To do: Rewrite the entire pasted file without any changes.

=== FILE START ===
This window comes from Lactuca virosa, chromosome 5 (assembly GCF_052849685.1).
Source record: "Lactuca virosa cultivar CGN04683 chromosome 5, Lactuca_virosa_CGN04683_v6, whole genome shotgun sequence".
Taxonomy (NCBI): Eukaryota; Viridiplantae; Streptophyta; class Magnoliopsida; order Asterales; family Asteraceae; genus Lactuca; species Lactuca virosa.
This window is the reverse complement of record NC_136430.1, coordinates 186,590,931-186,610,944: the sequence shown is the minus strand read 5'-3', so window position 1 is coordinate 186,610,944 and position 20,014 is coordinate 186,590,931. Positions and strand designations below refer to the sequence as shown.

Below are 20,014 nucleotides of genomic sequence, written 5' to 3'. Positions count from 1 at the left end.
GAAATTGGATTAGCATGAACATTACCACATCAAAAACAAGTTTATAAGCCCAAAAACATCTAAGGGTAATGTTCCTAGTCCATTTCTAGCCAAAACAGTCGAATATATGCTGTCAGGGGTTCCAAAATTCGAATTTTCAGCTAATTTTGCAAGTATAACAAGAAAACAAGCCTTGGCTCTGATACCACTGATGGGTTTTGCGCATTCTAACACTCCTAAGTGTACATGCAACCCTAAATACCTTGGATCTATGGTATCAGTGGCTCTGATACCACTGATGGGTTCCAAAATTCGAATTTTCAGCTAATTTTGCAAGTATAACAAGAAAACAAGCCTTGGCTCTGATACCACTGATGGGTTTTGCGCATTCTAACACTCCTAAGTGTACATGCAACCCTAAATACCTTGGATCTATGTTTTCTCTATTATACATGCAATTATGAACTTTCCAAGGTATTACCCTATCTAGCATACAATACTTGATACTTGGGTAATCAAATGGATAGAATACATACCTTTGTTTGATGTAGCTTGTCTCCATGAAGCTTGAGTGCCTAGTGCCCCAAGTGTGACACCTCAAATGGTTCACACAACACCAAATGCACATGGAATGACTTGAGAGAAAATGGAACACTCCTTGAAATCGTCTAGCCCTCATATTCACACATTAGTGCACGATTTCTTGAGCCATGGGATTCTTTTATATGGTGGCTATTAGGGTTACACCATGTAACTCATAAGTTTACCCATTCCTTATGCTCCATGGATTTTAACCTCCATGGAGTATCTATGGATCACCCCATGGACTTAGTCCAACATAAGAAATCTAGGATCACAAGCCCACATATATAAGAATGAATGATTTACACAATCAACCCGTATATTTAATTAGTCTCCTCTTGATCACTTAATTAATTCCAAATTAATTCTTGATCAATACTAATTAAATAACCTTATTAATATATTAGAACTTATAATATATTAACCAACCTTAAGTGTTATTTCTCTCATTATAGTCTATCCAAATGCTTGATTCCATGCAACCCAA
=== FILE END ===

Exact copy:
This window comes from Lactuca virosa, chromosome 5 (assembly GCF_052849685.1).
Source record: "Lactuca virosa cultivar CGN04683 chromosome 5, Lactuca_virosa_CGN04683_v6, whole genome shotgun sequence".
Taxonomy (NCBI): Eukaryota; Viridiplantae; Streptophyta; class Magnoliopsida; order Asterales; family Asteraceae; genus Lactuca; species Lactuca virosa.
This window is the reverse complement of record NC_136430.1, coordinates 186,590,931-186,610,944: the sequence shown is the minus strand read 5'-3', so window position 1 is coordinate 186,610,944 and position 20,014 is coordinate 186,590,931. Positions and strand designations below refer to the sequence as shown.

Below are 20,014 nucleotides of genomic sequence, written 5' to 3'. Positions count from 1 at the left end.
GAAATTGGATTAGCATGAACATTACCACATCAAAAACAAGTTTATAAGCCCAAAAACATCTAAGGGTAATGTTCCTAGTCCATTTCTAGCCAAAACAGTCGAATATATGCTGTCAGGGGTTCCAAAATTCGAATTTTCAGCTAATTTTGCAAGTATAACAAGAAAACAAGCCTTGGCTCTGATACCACTGATGGGTTTTGCGCATTCTAACACTCCTAAGTGTACATGCAACCCTAAATACCTTGGATCTATGGTATCAGTGGCTCTGATACCACTGATGGGTTCCAAAATTCGAATTTTCAGCTAATTTTGCAAGTATAACAAGAAAACAAGCCTTGGCTCTGATACCACTGATGGGTTTTGCGCATTCTAACACTCCTAAGTGTACATGCAACCCTAAATACCTTGGATCTATGTTTTCTCTATTATACATGCAATTATGAACTTTCCAAGGTATTACCCTATCTAGCATACAATACTTGATACTTGGGTAATCAAATGGATAGAATACATACCTTTGTTTGATGTAGCTTGTCTCCATGAAGCTTGAGTGCCTAGTGCCCCAAGTGTGACACCTCAAATGGTTCACACAACACCAAATGCACATGGAATGACTTGAGAGAAAATGGAACACTCCTTGAAATCGTCTAGCCCTCATATTCACACATTAGTGCACGATTTCTTGAGCCATGGGATTCTTTTATATGGTGGCTATTAGGGTTACACCATGTAACTCATAAGTTTACCCATTCCTTATGCTCCATGGATTTTAACCTCCATGGAGTATCTATGGATCACCCCATGGACTTAGTCCAACATAAGAAATCTAGGATCACAAGCCCACATATATAAGAATGAATGATTTACACAATCAACCCGTATATTTAATTAGTCTCCTCTTGATCACTTAATTAATTCCAAATTAATTCTTGATCAATACTAATTAAATAACCTTATTAATATATTAGAACTTATAATATATTAACCAACCTTAAGTGTTATTTCTCTCATTATAGTCTATCCAAATGCTTGATTCCATGCAACCCAA